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A Restorative Pilates Mobility Sequence

Updated: Sep 16, 2023

This month I’m sharing a short mobility routine with you. You can use this daily to improve mobility and flexibility into your spine, to build a mindfulness practice, to focus on developing flowing movement with the breath, and as a recuperative sequence if you are feeling under the weather. Follow the video guide and instructions at the end of this post.


You can do this anywhere regardless of how much space you have. You don’t need any special equipment or clothes. This sequence can be done in bed if you are ill - if you connect the breath to the movement it is especially restorative, I swear!

I have added a cushion as a prop. You could use this to sit on, to prop under your head or under the knees when lying on your back.


Having some sort of regular mindful mobility practice that draws on the Pilates basics is something to create time for. These movements are not only found in Pilates, they are natural movements that our bodies are designed to do. I have included rotation, flexion, lateral flexion and extension into this sequence so that the spine is mobilised on each plane of movement, and you have the opportunity to take lovely big breaths into the front, back and sides of the ribcage.


Why should I practise the basics?

  • They are the foundations of the movement, like the foundations of a building. Stack your body up, stabilise here, create space there. Avoid adding layers on top if the strong base isn’t there, or the whole structure will collapse.

  • You need to be able to notice slight differences. The best way to pick up on these is to close your eyes and begin with a body scan and breath observation. If you can’t pause and observe, your movement won’t be mindful, you won’t know what the purpose is behind it. Use the basics as a mindfulness practice.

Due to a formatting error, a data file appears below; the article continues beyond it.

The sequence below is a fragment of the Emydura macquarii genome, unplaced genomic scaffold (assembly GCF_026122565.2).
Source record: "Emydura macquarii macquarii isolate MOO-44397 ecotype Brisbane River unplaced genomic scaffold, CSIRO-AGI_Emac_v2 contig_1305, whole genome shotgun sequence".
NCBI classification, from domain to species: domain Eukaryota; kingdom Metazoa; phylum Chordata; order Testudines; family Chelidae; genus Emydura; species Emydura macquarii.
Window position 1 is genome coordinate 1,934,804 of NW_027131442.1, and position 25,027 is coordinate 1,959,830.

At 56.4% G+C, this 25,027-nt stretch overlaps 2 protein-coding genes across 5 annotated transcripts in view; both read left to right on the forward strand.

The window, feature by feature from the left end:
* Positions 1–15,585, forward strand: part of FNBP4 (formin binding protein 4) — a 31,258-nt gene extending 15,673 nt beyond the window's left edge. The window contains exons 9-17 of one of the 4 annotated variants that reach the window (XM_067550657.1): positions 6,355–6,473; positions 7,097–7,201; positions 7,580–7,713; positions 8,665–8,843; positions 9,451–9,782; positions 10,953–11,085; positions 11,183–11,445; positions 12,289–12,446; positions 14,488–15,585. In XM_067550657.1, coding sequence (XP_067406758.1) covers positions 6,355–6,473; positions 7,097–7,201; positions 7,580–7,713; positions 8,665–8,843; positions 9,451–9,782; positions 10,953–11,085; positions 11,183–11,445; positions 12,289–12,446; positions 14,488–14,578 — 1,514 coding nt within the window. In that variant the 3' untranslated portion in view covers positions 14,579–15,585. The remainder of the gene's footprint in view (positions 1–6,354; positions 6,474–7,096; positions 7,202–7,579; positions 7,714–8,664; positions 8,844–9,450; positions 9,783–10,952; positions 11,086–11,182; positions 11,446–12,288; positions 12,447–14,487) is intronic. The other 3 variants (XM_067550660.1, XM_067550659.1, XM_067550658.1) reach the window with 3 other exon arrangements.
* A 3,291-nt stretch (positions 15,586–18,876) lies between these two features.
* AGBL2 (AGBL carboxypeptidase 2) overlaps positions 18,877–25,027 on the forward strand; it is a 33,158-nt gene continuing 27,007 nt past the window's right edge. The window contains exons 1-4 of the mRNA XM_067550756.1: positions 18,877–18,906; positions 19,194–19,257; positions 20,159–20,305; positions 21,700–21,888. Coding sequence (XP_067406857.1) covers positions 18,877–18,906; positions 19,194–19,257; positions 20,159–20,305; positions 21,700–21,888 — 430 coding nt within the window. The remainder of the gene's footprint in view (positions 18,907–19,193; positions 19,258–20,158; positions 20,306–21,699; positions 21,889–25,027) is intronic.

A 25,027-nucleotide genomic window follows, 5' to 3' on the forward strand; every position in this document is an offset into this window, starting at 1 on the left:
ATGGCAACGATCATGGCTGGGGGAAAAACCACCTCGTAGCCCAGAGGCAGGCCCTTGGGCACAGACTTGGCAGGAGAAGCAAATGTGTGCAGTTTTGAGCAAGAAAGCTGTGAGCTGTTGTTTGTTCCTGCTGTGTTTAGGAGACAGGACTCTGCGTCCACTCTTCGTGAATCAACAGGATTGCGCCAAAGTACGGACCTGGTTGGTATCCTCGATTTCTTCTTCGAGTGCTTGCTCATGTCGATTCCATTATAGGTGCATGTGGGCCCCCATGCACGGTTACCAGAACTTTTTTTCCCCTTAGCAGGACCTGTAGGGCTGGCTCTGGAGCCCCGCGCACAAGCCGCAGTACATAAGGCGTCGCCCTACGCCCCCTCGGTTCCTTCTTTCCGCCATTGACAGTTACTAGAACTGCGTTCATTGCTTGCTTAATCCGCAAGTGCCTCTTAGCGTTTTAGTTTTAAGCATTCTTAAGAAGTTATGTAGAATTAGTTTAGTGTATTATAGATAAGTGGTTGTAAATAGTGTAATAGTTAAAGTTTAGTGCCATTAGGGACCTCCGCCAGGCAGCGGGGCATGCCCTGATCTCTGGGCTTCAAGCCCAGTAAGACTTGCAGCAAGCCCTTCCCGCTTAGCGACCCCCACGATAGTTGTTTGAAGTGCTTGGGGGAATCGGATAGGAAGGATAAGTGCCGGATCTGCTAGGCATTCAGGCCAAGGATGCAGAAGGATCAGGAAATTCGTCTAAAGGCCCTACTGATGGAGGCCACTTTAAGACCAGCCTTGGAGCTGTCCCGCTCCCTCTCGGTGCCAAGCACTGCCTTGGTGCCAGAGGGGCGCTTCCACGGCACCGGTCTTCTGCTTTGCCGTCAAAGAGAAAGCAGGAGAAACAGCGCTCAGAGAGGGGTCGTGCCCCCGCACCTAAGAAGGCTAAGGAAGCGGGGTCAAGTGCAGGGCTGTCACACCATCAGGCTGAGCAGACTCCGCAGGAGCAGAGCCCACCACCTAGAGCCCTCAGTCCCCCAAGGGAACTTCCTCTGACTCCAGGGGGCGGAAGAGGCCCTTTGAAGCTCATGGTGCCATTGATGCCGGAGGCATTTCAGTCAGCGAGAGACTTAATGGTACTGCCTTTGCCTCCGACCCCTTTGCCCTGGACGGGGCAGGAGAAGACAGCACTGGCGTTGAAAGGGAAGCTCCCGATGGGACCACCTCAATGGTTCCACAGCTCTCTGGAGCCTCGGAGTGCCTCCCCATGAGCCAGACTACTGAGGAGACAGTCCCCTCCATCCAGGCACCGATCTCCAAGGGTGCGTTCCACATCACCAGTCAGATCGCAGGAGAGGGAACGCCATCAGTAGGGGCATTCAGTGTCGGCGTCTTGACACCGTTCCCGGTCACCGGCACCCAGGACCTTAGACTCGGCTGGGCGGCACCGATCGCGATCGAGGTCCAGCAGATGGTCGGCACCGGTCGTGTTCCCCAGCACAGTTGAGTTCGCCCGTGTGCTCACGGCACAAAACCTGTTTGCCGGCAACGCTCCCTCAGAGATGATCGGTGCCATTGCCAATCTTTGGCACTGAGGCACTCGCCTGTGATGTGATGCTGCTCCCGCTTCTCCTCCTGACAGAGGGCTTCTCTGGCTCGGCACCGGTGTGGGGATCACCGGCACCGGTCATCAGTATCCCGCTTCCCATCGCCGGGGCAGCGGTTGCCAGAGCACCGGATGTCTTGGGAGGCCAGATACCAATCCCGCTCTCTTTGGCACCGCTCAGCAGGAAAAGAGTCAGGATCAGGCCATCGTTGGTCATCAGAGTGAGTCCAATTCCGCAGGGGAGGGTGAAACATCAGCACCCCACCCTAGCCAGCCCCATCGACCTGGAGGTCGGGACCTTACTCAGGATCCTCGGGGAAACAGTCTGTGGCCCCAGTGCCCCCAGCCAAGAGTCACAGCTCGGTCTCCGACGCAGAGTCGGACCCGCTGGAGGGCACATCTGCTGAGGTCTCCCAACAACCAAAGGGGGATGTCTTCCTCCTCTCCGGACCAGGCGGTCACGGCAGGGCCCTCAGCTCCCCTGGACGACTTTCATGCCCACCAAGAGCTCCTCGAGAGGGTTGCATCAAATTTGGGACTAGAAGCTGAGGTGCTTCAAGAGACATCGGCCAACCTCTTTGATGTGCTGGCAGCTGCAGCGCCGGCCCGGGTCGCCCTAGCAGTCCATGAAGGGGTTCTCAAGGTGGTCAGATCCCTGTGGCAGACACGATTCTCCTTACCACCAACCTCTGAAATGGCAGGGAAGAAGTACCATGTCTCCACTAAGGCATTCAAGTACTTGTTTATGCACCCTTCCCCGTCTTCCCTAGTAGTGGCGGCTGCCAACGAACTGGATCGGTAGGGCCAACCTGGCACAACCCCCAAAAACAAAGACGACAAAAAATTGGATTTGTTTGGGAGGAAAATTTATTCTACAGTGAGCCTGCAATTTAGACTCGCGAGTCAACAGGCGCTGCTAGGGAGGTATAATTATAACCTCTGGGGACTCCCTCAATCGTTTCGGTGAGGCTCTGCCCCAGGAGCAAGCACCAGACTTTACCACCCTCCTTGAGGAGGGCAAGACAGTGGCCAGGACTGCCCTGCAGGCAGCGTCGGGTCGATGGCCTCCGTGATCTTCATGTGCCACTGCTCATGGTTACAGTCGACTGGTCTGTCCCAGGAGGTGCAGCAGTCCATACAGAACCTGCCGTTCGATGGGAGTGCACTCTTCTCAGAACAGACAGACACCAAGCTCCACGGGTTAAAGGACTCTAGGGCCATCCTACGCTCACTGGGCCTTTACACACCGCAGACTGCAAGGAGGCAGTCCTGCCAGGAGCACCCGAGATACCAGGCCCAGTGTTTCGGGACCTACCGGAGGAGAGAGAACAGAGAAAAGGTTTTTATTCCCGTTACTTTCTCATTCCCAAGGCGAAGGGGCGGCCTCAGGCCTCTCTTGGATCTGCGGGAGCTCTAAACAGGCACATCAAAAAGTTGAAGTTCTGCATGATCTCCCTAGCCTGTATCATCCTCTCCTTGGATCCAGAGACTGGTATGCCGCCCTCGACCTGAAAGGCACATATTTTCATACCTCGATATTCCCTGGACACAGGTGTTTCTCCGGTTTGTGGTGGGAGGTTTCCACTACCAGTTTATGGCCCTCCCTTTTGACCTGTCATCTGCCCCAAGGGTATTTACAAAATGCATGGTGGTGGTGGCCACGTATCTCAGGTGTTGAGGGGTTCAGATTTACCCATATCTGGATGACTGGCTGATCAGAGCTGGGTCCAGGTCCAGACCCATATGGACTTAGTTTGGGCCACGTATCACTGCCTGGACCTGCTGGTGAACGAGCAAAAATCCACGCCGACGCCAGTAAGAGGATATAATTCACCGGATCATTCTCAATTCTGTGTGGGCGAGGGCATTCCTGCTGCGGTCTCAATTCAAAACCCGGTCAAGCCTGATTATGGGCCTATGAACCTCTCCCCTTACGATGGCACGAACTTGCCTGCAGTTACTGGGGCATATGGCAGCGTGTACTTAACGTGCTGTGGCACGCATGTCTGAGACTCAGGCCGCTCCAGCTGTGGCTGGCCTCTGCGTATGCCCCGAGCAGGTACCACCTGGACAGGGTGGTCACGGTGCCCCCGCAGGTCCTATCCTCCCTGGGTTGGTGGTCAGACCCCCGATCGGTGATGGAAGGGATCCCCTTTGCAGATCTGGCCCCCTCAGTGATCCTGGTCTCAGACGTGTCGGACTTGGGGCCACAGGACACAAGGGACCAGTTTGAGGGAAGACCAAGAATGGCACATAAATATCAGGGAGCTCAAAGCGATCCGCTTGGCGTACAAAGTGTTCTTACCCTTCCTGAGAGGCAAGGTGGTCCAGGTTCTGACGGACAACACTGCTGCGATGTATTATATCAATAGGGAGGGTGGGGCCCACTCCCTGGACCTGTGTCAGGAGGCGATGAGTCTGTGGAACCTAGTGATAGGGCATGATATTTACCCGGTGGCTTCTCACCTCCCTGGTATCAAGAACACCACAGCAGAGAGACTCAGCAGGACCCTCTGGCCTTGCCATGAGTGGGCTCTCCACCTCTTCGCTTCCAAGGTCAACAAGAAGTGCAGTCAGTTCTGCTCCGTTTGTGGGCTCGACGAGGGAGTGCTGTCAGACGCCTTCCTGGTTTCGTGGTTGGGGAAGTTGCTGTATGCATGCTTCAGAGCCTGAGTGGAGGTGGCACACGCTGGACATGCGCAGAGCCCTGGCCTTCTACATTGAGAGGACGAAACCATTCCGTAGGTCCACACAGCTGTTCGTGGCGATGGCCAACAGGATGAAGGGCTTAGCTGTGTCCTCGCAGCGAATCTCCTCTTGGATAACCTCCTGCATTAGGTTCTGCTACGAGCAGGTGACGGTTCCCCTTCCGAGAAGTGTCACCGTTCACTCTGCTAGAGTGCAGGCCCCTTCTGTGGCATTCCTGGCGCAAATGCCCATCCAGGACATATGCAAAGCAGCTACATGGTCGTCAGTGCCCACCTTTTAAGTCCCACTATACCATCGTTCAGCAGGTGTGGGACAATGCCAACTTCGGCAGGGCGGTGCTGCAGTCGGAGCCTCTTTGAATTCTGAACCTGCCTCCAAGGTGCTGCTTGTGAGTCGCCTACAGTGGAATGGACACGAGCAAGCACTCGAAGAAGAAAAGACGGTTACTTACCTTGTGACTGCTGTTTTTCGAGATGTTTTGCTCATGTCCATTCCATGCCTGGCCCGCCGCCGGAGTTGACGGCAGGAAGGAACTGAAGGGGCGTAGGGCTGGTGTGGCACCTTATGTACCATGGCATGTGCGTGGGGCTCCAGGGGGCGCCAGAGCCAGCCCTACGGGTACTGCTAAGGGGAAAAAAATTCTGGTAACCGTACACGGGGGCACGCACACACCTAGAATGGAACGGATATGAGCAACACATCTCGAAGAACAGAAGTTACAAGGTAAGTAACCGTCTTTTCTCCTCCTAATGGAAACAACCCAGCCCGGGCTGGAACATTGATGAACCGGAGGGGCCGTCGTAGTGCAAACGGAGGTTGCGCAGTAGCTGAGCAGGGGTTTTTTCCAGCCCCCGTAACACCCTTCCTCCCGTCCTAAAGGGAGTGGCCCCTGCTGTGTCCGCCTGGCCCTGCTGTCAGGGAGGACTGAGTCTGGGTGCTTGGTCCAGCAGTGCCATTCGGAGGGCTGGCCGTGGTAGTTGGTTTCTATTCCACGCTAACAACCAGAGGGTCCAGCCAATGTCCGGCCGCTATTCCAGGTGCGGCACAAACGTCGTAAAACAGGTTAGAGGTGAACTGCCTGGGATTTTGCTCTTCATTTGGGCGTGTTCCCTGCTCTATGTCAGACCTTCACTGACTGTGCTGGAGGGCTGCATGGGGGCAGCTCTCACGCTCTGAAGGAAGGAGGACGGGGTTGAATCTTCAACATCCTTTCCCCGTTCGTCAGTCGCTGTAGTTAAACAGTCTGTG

• Think of it as a musician practising their scales.

  • You never know when you’ll need them to come back to.

As you progress in your self instruction you never have anything to “unlearn.” These exercises will actually become a part of your very self securely stored away forever in your subconscious mind.
(Pilates: 1945, p.22, Return to Life Through Contrology)


Think carefully about your alignment in all the different positions (sitting, lying, four-point kneeling), imagine a plumb line through the centre of your body that you are lengthening through, find a lovely long, neutral spine. Finally, don’t forget to breathe! It’s the key to finding connection and awareness in your body.

Exercise List and recommended number of repetitions (feel free to make the sequence suit you own needs by changing the number of reps). This routine is accessible for all abilities, but please avoid lying supine and twisting or rotating in your second and third trimesters of pregnancy. Avoid four-point kneeling until after six weeks postpartum:

  1. Side Bend 6 reps

  2. Rotation Row 6 reps

  3. Spine Twist 6 reps

  4. Pelvic Tilts 4 reps

  5. Half Roll Back 5 reps

  6. Roll Down 1 rep

  7. Lateral Thoracic Breathing 6 reps

  8. Shoulder Bridge 6 reps

  9. Supine Spine Twist 2 reps

  10. Head Lifts 5 reps

  11. Head Lifts (Arms Wide) 5 reps

  12. Spinal Flexion 3 reps

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